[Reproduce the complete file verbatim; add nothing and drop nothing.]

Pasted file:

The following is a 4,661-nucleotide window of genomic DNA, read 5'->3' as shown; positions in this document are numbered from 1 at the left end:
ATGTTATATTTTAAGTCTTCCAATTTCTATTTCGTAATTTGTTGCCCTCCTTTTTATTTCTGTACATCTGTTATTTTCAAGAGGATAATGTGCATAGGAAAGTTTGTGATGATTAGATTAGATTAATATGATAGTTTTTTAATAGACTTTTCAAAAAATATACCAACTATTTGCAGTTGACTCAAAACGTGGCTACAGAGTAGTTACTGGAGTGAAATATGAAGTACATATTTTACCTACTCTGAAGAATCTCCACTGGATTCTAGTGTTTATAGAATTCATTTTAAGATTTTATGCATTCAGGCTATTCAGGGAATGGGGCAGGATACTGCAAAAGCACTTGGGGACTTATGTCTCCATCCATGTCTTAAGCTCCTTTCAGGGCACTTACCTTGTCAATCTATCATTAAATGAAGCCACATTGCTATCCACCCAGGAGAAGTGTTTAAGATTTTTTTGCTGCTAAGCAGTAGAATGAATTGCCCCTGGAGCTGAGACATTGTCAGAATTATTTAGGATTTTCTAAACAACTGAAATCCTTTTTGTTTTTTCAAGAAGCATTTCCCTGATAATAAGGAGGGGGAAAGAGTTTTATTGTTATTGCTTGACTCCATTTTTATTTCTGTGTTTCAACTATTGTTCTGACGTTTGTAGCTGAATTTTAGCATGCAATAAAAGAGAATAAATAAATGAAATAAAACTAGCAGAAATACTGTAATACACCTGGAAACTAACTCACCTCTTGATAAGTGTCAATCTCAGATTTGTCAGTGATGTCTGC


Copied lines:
The following is a 4,661-nucleotide window of genomic DNA, read 5'->3' as shown; positions in this document are numbered from 1 at the left end:
ATGTTATATTTTAAGTCTTCCAATTTCTATTTCGTAATTTGTTGCCCTCCTTTTTATTTCTGTACATCTGTTATTTTCAAGAGGATAATGTGCATAGGAAAGTTTGTGATGATTAGATTAGATTAATATGATAGTTTTTTAATAGACTTTTCAAAAAATATACCAACTATTTGCAGTTGACTCAAAACGTGGCTACAGAGTAGTTACTGGAGTGAAATATGAAGTACATATTTTACCTACTCTGAAGAATCTCCACTGGATTCTAGTGTTTATAGAATTCATTTTAAGATTTTATGCATTCAGGCTATTCAGGGAATGGGGCAGGATACTGCAAAAGCACTTGGGGACTTATGTCTCCATCCATGTCTTAAGCTCCTTTCAGGGCACTTACCTTGTCAATCTATCATTAAATGAAGCCACATTGCTATCCACCCAGGAGAAGTGTTTAAGATTTTTTTGCTGCTAAGCAGTAGAATGAATTGCCCCTGGAGCTGAGACATTGTCAGAATTATTTAGGATTTTCTAAACAACTGAAATCCTTTTTGTTTTTTCAAGAAGCATTTCCCTGATAATAAGGAGGGGGAAAGAGTTTTATTGTTATTGCTTGACTCCATTTTTATTTCTGTGTTTCAACTATTGTTCTGACGTTTGTAGCTGAATTTTAGCATGCAATAAAAGAGAATAAATAAATGAAATAAAACTAGCAGAAATACTGTAATACACCTGGAAACTAACTCACCTCTTGATAAGTGTCAATCTCAGATTTGTCAGTGATGTCTGC